If you think you are being harassed the College strongly encourages you to do something about it. This section of the guidance sets out information on the help available to you.

Harassment advisors

It may be that you have recently experienced an incident of harassment for the first time and want advice on trying to prevent further incidents from occurring. Alternatively, you may have suffered a prolonged period of harassment in silence and feel as though you have finally reached breaking point. Whatever stage or circumstance, there are a number of people who are available to help you.

You may, in the first instance, want to discuss the matter in confidence with a friend or colleague who is familiar with the setting in which you work or study. If you are a member of staff, you may also want to discuss the matter informally with your Head of Department or trade union representative. Alternatively, the College’s Personnel Advisor can be contacted in confidence on 01865 281427.

If you are a student, you may want to discuss the matter with the Dean or Junior Deans, or another College Officer with pastoral responsibilities. At a common room level, the Welfare or Equal Opportunities Officer may be a good person to talk to. OUSU’s Student Advice Service also provides a confidential and impartial listening and advice service, whilst the University has approximately 300 harassment advisors with two (one of either sex) appointed within each department and faculty. Details of the harassment advisors are posted on departmental and faculty office notice boards.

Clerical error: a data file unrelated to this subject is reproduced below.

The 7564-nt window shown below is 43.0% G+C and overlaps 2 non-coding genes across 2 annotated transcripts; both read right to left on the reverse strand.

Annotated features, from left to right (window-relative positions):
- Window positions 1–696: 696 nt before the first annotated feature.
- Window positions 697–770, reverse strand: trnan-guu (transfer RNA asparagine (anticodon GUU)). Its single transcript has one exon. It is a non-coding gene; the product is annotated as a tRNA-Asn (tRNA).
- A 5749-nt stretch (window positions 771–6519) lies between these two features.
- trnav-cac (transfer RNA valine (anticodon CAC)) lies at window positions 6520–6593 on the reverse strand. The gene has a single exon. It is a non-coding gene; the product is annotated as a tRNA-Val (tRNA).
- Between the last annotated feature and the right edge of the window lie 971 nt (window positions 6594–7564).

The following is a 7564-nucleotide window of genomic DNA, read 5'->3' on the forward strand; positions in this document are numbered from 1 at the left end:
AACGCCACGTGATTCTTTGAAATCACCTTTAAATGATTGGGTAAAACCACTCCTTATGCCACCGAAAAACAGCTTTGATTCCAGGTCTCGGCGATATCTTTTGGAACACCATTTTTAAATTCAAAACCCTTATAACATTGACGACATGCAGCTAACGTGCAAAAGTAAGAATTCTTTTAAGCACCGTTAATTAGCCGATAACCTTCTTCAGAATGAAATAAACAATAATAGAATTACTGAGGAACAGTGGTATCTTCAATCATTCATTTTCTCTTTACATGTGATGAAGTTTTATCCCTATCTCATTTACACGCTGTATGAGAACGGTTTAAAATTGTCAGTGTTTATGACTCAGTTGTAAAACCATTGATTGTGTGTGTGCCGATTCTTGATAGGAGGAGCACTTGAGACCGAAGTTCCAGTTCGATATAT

There are also confidential advisors appointed within the colleges. The harassment advisors at St Catherine’s are Richard Todd and Gaia Scerif.

Should you want to speak with an advisor entirely unconnected with your department, faculty, or College, approximately 60 of the advisors advise those outside their own department/ faculty/ College for this very reason. You should telephone the designated harassment telephone line (01865 270760) to be put in touch with such a harassment advisor, or send an e-mail to the harassment line.

You can also seek to speak to a University Harassment Advisor who identifies as BME (Black Minority Ethnic) or LGBT (Lesbian, Gay, Bisexual, Trans).

The College recommends that you should discuss the situation with a harassment advisor before taking any other steps in response to the alleged harassment. Talking through the events and your feelings with the advisor will help you decide on the best way to deal with the behaviour and will clarify the options available to you.

What can the harassment advisor do?

The harassment advisor has three main functions: to listen effectively and discuss the situation with you; to give you clear information, help and guidance about the options available to you, the next steps to take, and how best to take them; and to support you through the resolution process.

The harassment advisor cannot: approach the alleged harasser in an attempt to mediate or resolve the matter for you; act as your representative or advocate; or be involved in any formal stage of the process, be it in writing the formal complaint, the investigation, disciplinary or grievance procedures, except by way of giving you the support you need during this time.

Information on other help available to you is provided on the University website.


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